Mockingbird was silent.

This morning,
there is sunshine
and everyone is singing—
Mockingbird
and Cardinal
and Woodpecker
and Phoebe
and Cowbird
and the Meadowlarks,
who have changed their bright whistle,
adding a measure to their teasing lilt.

Barnswallows are nesting
in the chicken house.
They return each year
and we let down a section
of the wall
so they can fly in and out.
I enjoy seeing this couple;
haven’t heard any little peeps
yet.

A hummingbird has returned
(well, there may be more than one,
but I’ve only see one at a time),
as well as the Scissor-tailed Flycatchers
and cattle egrets,
which we haven’t seen here
for a few warm seasons.

Cattle Egrets

Kildeer at pond’s edge
is a constant source of
loveliness.

I was pulling up crab grass
along the sidewalk
and disturbed a nest
of baby Lady Beetles.
Gently put the grass
back in place.
There are jillions
of insects flying around,
pollinating,
this Spring.
I never before noticed how beautiful
is a wasp.

Lady Beetle Nursery

First toad.

He looks like he’s still half asleep,
and he didn’t budge,
just a foot from me,
as I planted a Jasmine bush.
We’re hearing choirs of little creeking frogs
along the swollen creek;
the deep hurrumph of bullfrogs at the Big Pond.
I’ve seen horned toads too.
I think they’re returning,
after vanishing
from this part of the country
for years.

Snakes and turtles have emerged.
Yesterday, I watched a box turtle stumble
along the rock garden
and a snake slither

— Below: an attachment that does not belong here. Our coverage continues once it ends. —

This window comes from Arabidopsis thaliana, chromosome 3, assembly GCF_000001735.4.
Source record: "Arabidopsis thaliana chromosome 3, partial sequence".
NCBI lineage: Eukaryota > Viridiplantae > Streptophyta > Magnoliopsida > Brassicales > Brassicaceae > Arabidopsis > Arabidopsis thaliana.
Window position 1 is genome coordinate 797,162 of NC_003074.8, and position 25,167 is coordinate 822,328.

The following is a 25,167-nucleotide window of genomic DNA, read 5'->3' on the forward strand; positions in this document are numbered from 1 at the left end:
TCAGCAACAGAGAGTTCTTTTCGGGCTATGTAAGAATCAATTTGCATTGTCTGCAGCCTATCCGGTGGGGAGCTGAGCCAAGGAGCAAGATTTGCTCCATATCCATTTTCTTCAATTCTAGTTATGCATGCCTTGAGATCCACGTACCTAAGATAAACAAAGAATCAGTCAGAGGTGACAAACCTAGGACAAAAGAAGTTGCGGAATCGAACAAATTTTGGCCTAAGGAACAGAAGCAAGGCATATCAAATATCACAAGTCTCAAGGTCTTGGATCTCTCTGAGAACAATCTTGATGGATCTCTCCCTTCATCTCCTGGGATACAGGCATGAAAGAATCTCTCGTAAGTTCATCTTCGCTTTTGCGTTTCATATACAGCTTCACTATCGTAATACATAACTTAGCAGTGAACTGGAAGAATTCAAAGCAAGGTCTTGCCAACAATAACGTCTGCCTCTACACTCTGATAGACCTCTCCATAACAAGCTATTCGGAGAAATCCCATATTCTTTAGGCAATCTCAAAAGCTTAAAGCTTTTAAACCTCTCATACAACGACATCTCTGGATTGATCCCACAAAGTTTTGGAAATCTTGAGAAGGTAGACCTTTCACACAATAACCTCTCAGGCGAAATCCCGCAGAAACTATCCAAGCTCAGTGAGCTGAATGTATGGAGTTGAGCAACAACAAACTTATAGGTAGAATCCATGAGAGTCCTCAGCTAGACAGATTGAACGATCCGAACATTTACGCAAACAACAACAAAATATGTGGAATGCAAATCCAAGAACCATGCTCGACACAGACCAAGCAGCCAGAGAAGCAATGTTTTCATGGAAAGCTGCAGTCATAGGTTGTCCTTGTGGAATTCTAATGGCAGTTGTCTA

the length of the porch.


One recent night,
I had to double-check
what I thought I was seeing:
never have I seen a firefly this early,
but there it was
zipping and blinking
around the yard.
I’ve seen it now
for several nights.

Whatever combination
of conditions we have this spring,
they have brought forth
pretty baby roses,
gobs of baby pears
and honeysuckle so sweet
that a whiff
sends your spirit
reeling helplessly
into some other realm.

Restless last night
from exhaustion
and seeing the patch of brighter-than-usual stars
through the window,
I arose from the bed,
shut off the back porch light
and set my bare feet onto the cool, dewy grass
and into the starry,
moonless
night.
I could see so many
and the deeper I looked
the more I saw
and the more I saw
the deeper I felt their presence,
the quicker my heart raced.
Fireflies were thick too,
making the starlight seem closer
and greener
and on the move.

The star that had beckoned me
through the window
and compelled me from my bed
was in the southeast.
Not a flat light in the high sky
but a close,
shining,
flashing,
clear
beacon.

I remember an August night
long ago
when a friend and I watched a flashing star
and debated
for hours
if we could see it move,
so that we
wouldn’t have to move
from that magical midnight.
Now it is May.
Another flashing star,
orange and yellow.
And I learn it is Arcturus
the brightest star of Bootes,
the herdsman.

Tonight,
go,
fall in love.

honeysuckle

The Hummingbirds have gone.
Perhaps they were early ones.
I hope others will arrive.

And, already,
we’ve seen a Firefly.
And a large black Butterfly.

I don’t think I enjoy any fragrance more
than that of Honeysuckle.
Last year I planted
a cutting my friend Debra gave me
and this year
it’s huge,
covered in delicate blossoms.
I get a waft through the window
or when I walk by
and I never don’t notice.
It sends me.
I can’t describe it.
Its deep sweetness
re-calls me
to my own –
as it would you,
yours.
Otherwise,
we might forget.